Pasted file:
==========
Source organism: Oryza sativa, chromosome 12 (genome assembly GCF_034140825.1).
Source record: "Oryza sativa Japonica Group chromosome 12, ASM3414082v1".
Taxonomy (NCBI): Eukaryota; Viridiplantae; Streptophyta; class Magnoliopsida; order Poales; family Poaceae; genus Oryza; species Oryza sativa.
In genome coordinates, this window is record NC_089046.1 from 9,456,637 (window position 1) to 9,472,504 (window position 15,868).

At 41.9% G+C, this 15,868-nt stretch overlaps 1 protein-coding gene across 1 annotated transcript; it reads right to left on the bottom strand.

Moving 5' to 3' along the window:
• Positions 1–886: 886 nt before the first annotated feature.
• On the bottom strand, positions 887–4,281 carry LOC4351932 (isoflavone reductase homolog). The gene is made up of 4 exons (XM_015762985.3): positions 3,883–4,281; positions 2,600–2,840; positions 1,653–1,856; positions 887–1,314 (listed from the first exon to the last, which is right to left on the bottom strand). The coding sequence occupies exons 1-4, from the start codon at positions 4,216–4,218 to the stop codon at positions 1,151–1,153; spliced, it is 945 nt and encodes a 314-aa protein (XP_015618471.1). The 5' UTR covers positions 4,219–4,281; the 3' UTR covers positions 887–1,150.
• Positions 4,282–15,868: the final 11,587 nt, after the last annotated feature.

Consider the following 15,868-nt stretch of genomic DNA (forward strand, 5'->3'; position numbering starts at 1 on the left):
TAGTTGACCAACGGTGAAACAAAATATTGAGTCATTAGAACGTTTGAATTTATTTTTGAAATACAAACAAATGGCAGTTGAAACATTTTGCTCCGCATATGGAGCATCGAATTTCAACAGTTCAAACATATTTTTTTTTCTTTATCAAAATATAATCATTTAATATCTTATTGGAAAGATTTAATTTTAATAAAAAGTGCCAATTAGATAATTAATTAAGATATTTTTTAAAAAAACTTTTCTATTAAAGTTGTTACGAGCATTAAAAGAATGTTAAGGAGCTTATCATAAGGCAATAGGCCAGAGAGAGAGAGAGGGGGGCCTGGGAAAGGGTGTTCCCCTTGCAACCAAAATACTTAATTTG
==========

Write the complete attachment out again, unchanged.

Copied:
Source organism: Oryza sativa, chromosome 12 (genome assembly GCF_034140825.1).
Source record: "Oryza sativa Japonica Group chromosome 12, ASM3414082v1".
Taxonomy (NCBI): Eukaryota; Viridiplantae; Streptophyta; class Magnoliopsida; order Poales; family Poaceae; genus Oryza; species Oryza sativa.
In genome coordinates, this window is record NC_089046.1 from 9,456,637 (window position 1) to 9,472,504 (window position 15,868).

At 41.9% G+C, this 15,868-nt stretch overlaps 1 protein-coding gene across 1 annotated transcript; it reads right to left on the bottom strand.

Moving 5' to 3' along the window:
• Positions 1–886: 886 nt before the first annotated feature.
• On the bottom strand, positions 887–4,281 carry LOC4351932 (isoflavone reductase homolog). The gene is made up of 4 exons (XM_015762985.3): positions 3,883–4,281; positions 2,600–2,840; positions 1,653–1,856; positions 887–1,314 (listed from the first exon to the last, which is right to left on the bottom strand). The coding sequence occupies exons 1-4, from the start codon at positions 4,216–4,218 to the stop codon at positions 1,151–1,153; spliced, it is 945 nt and encodes a 314-aa protein (XP_015618471.1). The 5' UTR covers positions 4,219–4,281; the 3' UTR covers positions 887–1,150.
• Positions 4,282–15,868: the final 11,587 nt, after the last annotated feature.

Consider the following 15,868-nt stretch of genomic DNA (forward strand, 5'->3'; position numbering starts at 1 on the left):
TAGTTGACCAACGGTGAAACAAAATATTGAGTCATTAGAACGTTTGAATTTATTTTTGAAATACAAACAAATGGCAGTTGAAACATTTTGCTCCGCATATGGAGCATCGAATTTCAACAGTTCAAACATATTTTTTTTTCTTTATCAAAATATAATCATTTAATATCTTATTGGAAAGATTTAATTTTAATAAAAAGTGCCAATTAGATAATTAATTAAGATATTTTTTAAAAAAACTTTTCTATTAAAGTTGTTACGAGCATTAAAAGAATGTTAAGGAGCTTATCATAAGGCAATAGGCCAGAGAGAGAGAGAGGGGGGCCTGGGAAAGGGTGTTCCCCTTGCAACCAAAATACTTAATTTG